Testimony Before the Legislature

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Earlier this month I testified before a State Legislative Committee Hearing on the heroin problem. The legislators in attendance were very attentive UNTIL I mentioned legalization of marijuana.  Then a distinct chill fell over the room.  One legislator, in a hearing that to that point had been very friendly, turned a bit nasty, stating, “Thank God you are in the minority!”

The interesting thing is that I am not in the minority. A poll of Ohio voters last year found 82% in favor of medical marijuana.  On this issue, the voters are clearly out front of our elected officials.

Here is the actual testimony:

 

 

Testimony Before the Law Enforcement Perspectives
on the Drug Epidemic & Its Impact on Families Study Committee
University of Cincinnati
September 9, 2014

I am appearing before you today representing LEAP, or Law Enforcement Against Prohibition, a national organization comprised of retired and active law enforcement officers, judges, prosecutors and citizens who believe the War on Drugs is a failure and that a new policy framework needs to be implemented to have a real impact on the drug problems facing our country.

I began a career in the addictions field in 1972 when I started work as a counseling supervisor at a Cincinnati Methadone Program serving heroin addicts. Over the next several years I worked in a variety of roles in the addictions field, most notably as Executive Director of the Alcoholism Council of Cincinnati. The Council is an advocacy organization dedicated to improving services for all drug addicted people and their families. During my tenure we began the first Family Intervention Program in the area as well as implementing services for children of alcoholics.

At age 42, I joined the Cincinnati Police Department. I rose through the ranks serving as Community Policing Coordinator, Police Academy Commander, and Coordinator of the SWAT Hostage Negotiation Team. I retired in 2007 as Commander of the Central Vice Control Section with responsibility for city-wide drug enforcement.

This history has provided me with a unique view of the country’s War on Drugs, as I am one of only a handful of individuals who has served directly on both sides of the drug demand-supply equation.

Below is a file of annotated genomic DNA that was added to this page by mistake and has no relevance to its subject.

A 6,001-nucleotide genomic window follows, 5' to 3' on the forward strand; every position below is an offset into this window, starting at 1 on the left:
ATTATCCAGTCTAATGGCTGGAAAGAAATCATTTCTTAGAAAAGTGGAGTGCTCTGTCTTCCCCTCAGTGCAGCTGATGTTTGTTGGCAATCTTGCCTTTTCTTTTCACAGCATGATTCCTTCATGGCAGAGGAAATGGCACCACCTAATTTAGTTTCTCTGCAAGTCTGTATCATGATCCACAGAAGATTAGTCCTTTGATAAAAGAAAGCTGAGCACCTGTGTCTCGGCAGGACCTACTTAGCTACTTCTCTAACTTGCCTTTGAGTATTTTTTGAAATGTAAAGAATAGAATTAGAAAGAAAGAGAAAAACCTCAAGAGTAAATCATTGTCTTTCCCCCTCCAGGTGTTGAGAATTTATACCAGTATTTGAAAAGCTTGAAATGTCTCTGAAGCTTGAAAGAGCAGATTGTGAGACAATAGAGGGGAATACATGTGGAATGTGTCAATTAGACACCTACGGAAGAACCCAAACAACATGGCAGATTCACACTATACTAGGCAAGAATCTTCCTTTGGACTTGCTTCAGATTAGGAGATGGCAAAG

The people testifying today come to this hearing from a variety of perspectives. My major goal is to develop a strategy that can suppress the violence associated with the illegal drug market. Whether it is the out-of-control cartel violence on the Mexican border or the far too frequent murders in our own communities, the connection between drug trafficking and violence could not be clearer.
What is also clear is that the War on Drugs began under President Nixon in 1971 is a failure. Despite millions of Americans incarcerated, thousands killed and injured in drug-related violence and billions of dollars spent at every government level, our drug problem today is, by almost any measure, worse than it was when this war was declared.

Exhibit A is the heroin problem now afflicting our communities, large and small. Despite the billions spent and the thousands of American citizens locked up, people testifying today will report that street heroin has never been cheaper, more easily available and at a higher level of purity than the heroin found on the street today.

It has often been said that the definition of insanity is to continue to do the same things and expect different results. Unfortunately, there is no better description for our drug policy over the last 40 years. I understand, perhaps better than most, the urge to get tough with dealers, to spend more and more on police and prisons. If it were working, I would be all in. However, I am a rational person and reason tells me it is time for a new approach.
There will be many good recommendations made here today and as you continue your hearings throughout the state. I want to propose two major steps for you that I believe will have a real impact on the problem. The first and most important step for us to take is to legalize marijuana. I’d ask all those who now want to remind me the hearing is on the heroin problem to give me a few minutes to make the connection. Let’s take just a minute to talk about our current policy on marijuana.

We are all familiar with the medical dictum of “First, do no harm.” Our current policy of criminalizing marijuana use causes more harm to the individual than the marijuana use itself. A drug conviction carries with it a lifetime of consequences including employment barriers, access to public housing and more. While no one should be arguing that marijuana use is risk free, a significant percentage of Americans use this drug without experiencing life problems. In fact, the major risk factors in marijuana use stem not from its consumption, but from its illegal status, as users participate in the violent street market.